Gürtel, Wienstation, 2009
It only takes a heavy guitar riff to make people turn around. As Borko played around a bit while setting up their stuff in a short alleyway, they soon attract a small crowd of Turkish men, including the operator of a kebab stand peaking in from the back. One guy takes pictures, the others talk about the unfamiliar scene of a band playing in this busy place, surrounded by cars in the back and with trains passing by above them. Just before the end of “Dingdong Kingdom” a man abruptly stops behind the band, takes off his jacket and makes an expression as if he had something in his head, some idea to interact with this whole scenery. However, when the song is finished he just takes his bag and goes off, leaving a strange feeling of incompletion. Borko mastermind Björn Kristjánsson, a music teacher in an elementary school in Reykjavik, Iceland, is up for a second song, so we spontaneously barge into a nearby art gallery together with his bandmates, where the opening of a new exhibition was taking place that evening. Few people are left in the small room, but those who remained until the end of the vernissage are unexpectedly treated with the slowly building “Spoonstabber” from Borko’s album “Celebrating Life”. Borko not only get their round of applause after their short set, but also some extra-catering in the form of remaining sandwiches from the vernissage.
Two circular roads around the city center provide a basic way of orientation in Vienna. The one, Ringstraße is popular and touristy, whereas the other, Gürtel (meaning belt), is dominated by heavy traffic and separates the so-called inner districts (3rd to 9th district) from the outer districts and former suburbs of Vienna (10th to 19th district). Gürtel is the colloquial name for what is officially called Wiener Gürtelstraße or B221, Austria’s most frequented state road. On its length of 13.1 kilometres, six-to-eight-lane Gürtel road encircles central Vienna on the north, west and south, passing the two main train stations Westbahnhof and Südbahnhof. Similar to the Ringstraße, the course of today’s Gürtel was used as a fortification from the 17th to the 19th century. In the 1890s the famous Art Nouveau architect Otto Wagner designed a city railway along the Gürtel, that runs partly on a viaduct and is now the trace of the underground line U6. Until the end of World War II the Gürtel was a popular residential area with short connections to the city center but also the green and spacious outskirts close-by. The picture drastically changed with the population getting motorized. Quality of life dropped as traffic exploded and the western part of the Gürtel developed into a red-light district. Besides, in an attempt to revive the area, an urban regeneration project was started in the 1990s. The Main Public Library now upgrades Urban-Loritz-Platz and numerous restaurants, pubs and music clubs like Chelsea, rhiz and B72 opened along the Lerchenfelder Gürtel in the arches of the railway viaduct, making the area – at least in the evening – well worth a visit.’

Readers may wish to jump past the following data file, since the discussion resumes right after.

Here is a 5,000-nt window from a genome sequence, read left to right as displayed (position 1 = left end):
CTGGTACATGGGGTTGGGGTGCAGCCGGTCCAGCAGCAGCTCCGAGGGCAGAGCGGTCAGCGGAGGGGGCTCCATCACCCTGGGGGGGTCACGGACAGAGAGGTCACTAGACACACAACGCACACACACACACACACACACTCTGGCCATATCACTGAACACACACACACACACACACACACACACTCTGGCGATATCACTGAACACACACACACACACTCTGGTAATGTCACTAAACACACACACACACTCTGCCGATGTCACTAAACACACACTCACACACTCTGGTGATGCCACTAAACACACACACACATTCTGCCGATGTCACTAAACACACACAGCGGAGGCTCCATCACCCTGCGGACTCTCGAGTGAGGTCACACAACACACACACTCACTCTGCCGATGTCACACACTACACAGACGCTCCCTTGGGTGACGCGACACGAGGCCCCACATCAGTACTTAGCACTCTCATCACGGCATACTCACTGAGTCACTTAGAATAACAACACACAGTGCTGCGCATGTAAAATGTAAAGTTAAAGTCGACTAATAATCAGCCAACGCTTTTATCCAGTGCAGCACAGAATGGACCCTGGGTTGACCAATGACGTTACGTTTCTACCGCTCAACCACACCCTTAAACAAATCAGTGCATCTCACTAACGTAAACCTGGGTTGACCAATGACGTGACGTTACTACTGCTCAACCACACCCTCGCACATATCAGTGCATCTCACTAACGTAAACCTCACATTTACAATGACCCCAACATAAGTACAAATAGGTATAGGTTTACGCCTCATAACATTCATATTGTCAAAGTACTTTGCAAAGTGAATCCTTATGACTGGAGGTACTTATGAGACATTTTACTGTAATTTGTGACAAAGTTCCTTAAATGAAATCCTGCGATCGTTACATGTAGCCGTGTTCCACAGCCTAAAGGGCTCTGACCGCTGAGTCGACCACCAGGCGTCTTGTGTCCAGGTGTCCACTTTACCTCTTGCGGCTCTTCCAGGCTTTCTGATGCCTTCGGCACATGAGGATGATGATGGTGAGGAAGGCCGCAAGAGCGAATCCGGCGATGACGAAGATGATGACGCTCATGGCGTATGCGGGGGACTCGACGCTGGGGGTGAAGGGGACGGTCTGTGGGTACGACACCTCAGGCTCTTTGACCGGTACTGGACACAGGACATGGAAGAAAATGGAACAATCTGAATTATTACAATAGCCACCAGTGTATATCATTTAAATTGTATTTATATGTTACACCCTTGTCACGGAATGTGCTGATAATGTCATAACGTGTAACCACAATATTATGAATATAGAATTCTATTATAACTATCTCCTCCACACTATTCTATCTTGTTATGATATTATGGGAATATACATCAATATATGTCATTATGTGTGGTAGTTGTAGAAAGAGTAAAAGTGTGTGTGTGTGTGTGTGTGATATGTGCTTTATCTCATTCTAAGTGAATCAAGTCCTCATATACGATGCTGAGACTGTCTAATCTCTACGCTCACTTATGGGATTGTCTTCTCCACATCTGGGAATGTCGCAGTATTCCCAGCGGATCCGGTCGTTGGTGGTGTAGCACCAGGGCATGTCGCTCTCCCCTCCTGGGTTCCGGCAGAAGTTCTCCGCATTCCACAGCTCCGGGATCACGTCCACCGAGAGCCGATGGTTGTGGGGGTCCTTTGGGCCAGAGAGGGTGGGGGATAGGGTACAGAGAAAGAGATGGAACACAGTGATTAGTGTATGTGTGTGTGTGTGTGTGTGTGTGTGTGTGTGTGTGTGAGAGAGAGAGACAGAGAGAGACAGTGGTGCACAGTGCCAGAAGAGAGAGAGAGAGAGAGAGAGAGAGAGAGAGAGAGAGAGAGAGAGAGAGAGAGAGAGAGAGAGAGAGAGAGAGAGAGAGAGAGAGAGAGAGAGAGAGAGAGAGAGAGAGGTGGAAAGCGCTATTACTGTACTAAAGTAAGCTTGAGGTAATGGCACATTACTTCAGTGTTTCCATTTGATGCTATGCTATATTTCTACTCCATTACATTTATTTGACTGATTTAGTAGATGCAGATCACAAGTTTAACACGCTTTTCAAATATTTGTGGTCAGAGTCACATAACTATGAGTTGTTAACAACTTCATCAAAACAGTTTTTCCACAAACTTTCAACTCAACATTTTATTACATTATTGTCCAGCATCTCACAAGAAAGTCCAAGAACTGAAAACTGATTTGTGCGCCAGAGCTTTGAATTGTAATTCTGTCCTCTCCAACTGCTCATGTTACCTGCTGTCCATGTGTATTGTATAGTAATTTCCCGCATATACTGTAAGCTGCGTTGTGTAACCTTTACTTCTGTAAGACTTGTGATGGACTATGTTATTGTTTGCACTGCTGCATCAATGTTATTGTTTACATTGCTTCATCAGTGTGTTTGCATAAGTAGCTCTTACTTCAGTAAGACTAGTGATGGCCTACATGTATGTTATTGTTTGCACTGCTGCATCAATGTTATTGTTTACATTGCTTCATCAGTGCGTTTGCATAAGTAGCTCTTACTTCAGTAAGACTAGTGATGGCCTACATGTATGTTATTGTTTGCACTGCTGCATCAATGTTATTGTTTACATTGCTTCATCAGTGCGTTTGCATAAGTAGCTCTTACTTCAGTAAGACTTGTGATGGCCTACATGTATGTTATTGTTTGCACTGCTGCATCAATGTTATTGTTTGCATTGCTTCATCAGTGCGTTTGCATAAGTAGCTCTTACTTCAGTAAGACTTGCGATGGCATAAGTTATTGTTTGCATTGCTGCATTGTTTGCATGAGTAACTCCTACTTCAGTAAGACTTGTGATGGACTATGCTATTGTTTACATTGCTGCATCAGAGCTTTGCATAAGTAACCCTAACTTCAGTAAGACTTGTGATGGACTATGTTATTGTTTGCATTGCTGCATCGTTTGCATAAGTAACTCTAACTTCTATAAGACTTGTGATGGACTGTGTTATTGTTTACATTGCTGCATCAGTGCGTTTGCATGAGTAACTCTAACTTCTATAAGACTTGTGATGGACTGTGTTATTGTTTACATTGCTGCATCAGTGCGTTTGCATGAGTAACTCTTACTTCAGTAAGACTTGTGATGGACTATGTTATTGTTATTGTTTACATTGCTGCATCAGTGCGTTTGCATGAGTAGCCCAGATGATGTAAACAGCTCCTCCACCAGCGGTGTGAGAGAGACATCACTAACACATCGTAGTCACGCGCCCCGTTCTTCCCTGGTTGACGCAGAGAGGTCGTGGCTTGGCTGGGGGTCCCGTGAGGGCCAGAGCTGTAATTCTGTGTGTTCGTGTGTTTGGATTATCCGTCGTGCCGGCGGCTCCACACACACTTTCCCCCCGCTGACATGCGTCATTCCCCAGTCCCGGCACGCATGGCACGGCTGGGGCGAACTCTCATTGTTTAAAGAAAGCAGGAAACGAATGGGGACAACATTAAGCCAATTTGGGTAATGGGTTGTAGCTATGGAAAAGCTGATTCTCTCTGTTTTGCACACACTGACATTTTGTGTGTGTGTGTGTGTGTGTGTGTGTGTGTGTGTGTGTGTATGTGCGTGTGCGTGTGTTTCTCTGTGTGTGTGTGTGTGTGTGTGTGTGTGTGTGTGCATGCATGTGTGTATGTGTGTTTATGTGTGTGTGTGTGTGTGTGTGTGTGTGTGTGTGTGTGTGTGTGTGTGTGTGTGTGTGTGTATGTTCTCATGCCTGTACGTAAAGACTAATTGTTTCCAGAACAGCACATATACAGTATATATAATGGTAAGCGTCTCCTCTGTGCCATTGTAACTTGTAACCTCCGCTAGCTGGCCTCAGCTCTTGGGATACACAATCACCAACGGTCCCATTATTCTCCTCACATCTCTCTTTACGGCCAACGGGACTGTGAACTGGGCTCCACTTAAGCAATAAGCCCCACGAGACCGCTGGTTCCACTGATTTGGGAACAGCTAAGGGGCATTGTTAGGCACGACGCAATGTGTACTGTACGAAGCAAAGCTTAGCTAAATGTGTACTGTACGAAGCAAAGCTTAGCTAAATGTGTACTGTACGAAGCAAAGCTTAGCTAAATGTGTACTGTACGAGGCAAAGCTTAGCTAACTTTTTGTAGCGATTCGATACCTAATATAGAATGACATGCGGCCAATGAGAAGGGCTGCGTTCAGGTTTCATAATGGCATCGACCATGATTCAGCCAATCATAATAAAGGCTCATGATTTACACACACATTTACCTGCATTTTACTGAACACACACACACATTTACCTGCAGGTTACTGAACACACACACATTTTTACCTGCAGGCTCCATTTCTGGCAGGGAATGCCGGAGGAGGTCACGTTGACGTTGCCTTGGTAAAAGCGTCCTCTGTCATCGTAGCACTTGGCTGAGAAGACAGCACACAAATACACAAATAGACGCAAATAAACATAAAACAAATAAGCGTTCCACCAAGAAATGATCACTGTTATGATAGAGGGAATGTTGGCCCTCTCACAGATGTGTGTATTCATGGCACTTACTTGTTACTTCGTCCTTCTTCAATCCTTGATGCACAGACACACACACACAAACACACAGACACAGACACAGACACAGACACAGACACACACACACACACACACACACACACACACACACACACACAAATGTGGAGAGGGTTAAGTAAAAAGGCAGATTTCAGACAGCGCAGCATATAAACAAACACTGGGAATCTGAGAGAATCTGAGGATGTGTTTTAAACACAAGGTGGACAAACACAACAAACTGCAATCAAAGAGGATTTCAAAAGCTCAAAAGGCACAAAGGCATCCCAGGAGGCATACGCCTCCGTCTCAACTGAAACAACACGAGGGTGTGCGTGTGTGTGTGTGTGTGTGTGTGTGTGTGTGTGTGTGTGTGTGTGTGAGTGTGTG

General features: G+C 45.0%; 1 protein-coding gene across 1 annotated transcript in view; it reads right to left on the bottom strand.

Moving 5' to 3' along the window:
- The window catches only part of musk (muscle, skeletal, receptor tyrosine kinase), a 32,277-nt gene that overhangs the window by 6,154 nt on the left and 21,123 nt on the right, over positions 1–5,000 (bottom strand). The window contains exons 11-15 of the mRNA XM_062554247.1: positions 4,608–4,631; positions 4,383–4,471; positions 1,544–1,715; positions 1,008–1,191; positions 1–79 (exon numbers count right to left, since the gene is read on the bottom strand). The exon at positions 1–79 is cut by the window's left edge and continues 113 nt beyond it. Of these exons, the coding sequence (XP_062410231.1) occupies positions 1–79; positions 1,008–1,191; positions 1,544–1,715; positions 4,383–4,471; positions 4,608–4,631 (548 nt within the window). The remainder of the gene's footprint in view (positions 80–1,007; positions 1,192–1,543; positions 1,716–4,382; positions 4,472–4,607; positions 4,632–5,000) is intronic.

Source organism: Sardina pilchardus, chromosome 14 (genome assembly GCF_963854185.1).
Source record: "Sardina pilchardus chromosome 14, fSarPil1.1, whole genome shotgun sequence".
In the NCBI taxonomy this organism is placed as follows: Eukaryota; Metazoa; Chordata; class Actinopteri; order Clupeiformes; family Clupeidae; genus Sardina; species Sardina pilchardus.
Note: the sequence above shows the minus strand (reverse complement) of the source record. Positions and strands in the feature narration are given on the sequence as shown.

„Work = Art“ – that is the message that the artistgroup wienstation has written on their homepage. In the Brunnenmarktviertel, most notably along the Grundsteingasse, several exhibition spaces and galleries have opened up in recent years. Situated under the viaduct-like archway on the Gürtel, next door to the concert venue Chelsea, wienstation belongs to these non-commercial exhibition-spaces where socio-political concept-art, installations or videos are shown. The small, yet lucid and clear shaped wienstation considers itself an open space. It is not just the artistgroup exhibiting their installations; people from outside can also use the multipurpose room for concerts, lectures or performances. Having totally inhaled the concept of an open space, they need not think twice at the idea of having Borko do a spur-of-the-moment performance at their vespertine vernissage.